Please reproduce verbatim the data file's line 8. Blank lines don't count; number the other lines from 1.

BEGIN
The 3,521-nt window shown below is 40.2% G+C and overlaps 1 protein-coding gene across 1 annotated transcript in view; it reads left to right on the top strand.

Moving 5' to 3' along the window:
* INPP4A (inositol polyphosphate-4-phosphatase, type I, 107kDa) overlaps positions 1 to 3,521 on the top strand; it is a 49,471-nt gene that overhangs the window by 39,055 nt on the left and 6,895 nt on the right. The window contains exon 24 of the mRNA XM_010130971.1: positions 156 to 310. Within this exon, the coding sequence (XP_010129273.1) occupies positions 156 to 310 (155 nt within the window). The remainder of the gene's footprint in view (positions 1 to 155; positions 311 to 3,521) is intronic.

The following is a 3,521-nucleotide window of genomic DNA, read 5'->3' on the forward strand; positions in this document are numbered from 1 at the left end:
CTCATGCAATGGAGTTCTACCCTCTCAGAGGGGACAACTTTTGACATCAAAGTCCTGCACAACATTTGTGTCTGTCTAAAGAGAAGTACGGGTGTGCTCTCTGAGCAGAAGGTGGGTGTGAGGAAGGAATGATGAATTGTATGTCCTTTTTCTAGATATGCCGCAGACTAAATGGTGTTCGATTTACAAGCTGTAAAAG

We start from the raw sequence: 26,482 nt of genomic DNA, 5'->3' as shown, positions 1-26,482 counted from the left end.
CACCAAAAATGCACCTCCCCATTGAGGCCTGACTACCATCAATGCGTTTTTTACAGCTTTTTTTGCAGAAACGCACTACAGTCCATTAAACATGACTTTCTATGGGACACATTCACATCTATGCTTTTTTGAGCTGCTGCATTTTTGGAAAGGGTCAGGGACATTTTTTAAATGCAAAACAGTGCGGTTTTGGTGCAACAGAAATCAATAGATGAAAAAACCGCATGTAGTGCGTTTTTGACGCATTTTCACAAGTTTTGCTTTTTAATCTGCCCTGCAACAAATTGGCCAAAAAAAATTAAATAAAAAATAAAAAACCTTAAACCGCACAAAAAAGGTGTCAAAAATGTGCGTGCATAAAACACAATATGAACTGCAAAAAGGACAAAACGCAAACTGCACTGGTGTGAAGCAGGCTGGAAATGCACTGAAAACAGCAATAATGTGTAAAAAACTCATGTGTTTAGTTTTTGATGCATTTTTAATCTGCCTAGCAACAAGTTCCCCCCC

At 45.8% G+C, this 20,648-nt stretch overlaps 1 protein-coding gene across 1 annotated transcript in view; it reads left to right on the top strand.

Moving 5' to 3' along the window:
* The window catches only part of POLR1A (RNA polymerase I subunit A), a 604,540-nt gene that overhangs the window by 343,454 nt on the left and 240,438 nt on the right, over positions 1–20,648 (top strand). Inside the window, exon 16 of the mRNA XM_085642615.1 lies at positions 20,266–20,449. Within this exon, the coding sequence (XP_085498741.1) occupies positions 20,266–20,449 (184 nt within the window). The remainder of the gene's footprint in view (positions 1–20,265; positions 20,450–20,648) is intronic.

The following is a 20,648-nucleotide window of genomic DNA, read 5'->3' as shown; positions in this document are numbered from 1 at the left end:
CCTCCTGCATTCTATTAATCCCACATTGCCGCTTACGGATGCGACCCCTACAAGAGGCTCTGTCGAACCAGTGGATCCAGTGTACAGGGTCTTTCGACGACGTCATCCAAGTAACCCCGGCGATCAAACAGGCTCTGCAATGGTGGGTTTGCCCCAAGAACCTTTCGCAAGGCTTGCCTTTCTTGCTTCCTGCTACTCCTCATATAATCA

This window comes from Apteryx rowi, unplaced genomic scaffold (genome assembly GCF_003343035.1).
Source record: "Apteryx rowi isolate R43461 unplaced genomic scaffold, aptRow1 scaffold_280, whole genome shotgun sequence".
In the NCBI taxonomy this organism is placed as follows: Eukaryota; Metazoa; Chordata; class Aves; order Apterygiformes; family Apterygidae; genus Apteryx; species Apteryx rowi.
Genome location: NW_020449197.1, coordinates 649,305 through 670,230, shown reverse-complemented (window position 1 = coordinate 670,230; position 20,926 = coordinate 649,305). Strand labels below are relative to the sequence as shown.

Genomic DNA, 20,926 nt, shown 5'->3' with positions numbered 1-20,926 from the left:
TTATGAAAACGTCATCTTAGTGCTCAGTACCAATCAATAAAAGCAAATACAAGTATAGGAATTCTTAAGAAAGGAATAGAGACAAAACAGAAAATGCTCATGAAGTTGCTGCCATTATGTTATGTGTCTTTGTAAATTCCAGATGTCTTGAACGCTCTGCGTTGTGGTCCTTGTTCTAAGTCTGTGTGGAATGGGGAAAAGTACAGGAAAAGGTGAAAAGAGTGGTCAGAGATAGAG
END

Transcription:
At 45.8% G+C, this 20,648-nt stretch overlaps 1 protein-coding gene across 1 annotated transcript in view; it reads left to right on the top strand.